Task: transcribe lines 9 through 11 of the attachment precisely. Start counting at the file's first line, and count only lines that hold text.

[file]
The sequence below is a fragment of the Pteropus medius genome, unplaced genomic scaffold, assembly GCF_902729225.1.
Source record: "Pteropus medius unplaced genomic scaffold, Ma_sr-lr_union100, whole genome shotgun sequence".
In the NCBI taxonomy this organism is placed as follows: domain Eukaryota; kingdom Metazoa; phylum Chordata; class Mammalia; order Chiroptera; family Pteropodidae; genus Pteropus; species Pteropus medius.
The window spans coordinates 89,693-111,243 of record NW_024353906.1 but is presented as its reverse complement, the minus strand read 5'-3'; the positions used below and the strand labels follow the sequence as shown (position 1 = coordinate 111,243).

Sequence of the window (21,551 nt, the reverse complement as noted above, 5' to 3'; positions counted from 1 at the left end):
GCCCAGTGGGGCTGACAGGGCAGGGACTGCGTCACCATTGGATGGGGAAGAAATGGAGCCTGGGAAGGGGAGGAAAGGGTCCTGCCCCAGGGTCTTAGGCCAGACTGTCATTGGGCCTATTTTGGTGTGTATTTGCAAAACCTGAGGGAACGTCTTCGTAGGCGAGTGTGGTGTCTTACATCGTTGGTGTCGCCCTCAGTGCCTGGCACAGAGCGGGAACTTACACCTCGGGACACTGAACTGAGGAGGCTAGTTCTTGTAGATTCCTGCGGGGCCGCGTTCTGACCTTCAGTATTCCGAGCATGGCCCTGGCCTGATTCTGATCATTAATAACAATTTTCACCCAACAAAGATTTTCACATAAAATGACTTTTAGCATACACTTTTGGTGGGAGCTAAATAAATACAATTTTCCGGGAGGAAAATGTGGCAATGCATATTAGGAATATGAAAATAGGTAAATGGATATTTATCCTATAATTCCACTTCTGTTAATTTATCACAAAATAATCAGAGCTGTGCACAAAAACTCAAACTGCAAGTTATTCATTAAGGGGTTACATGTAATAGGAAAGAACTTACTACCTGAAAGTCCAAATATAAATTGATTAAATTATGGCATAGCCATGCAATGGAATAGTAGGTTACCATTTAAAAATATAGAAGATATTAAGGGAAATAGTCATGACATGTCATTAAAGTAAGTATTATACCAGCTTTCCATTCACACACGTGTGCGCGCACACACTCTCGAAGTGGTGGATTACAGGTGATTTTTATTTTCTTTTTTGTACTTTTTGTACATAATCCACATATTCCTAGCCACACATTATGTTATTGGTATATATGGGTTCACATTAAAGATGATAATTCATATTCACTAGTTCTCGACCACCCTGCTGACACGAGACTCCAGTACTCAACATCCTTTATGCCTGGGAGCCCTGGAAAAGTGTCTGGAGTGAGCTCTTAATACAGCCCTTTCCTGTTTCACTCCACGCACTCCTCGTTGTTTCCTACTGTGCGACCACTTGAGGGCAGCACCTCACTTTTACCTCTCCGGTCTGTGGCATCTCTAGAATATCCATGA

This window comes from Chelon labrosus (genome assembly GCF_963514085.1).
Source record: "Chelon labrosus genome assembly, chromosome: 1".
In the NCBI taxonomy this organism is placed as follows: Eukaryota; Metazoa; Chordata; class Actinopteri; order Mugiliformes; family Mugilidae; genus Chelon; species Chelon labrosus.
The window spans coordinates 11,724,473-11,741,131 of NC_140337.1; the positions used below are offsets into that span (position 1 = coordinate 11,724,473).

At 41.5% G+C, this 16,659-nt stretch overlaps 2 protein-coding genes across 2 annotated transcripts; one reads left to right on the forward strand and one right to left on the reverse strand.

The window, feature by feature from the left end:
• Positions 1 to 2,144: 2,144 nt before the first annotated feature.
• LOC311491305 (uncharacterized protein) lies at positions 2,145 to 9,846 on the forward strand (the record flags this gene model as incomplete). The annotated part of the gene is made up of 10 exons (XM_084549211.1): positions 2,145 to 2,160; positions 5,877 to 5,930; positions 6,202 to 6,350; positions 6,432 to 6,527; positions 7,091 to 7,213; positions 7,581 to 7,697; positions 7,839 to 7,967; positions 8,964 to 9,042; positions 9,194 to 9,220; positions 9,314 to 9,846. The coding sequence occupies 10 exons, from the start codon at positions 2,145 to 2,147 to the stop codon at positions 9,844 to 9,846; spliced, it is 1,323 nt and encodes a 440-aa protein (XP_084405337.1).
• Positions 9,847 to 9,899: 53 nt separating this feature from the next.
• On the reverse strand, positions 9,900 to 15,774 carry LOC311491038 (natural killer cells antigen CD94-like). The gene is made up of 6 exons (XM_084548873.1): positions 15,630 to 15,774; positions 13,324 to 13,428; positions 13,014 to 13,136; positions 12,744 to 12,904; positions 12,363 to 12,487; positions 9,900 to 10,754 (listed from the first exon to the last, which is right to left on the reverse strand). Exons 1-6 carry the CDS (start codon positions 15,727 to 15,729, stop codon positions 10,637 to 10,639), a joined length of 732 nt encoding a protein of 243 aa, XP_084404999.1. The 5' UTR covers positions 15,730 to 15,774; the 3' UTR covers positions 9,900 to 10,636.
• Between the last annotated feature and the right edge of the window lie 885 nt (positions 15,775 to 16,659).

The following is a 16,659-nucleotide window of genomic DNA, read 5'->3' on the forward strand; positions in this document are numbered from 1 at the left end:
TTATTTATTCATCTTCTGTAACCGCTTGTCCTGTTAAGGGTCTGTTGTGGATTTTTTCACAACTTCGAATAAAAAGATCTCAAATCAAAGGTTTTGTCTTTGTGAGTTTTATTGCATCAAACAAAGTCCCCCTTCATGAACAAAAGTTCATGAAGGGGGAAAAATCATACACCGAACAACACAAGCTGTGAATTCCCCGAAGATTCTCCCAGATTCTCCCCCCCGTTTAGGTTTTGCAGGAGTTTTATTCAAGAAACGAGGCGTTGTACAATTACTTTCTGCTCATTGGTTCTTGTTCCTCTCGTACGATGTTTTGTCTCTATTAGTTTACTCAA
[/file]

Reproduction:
In the NCBI taxonomy this organism is placed as follows: Eukaryota; Metazoa; Chordata; class Actinopteri; order Mugiliformes; family Mugilidae; genus Chelon; species Chelon labrosus.
The window spans coordinates 11,724,473-11,741,131 of NC_140337.1; the positions used below are offsets into that span (position 1 = coordinate 11,724,473).

At 41.5% G+C, this 16,659-nt stretch overlaps 2 protein-coding genes across 2 annotated transcripts; one reads left to right on the forward strand and one right to left on the reverse strand.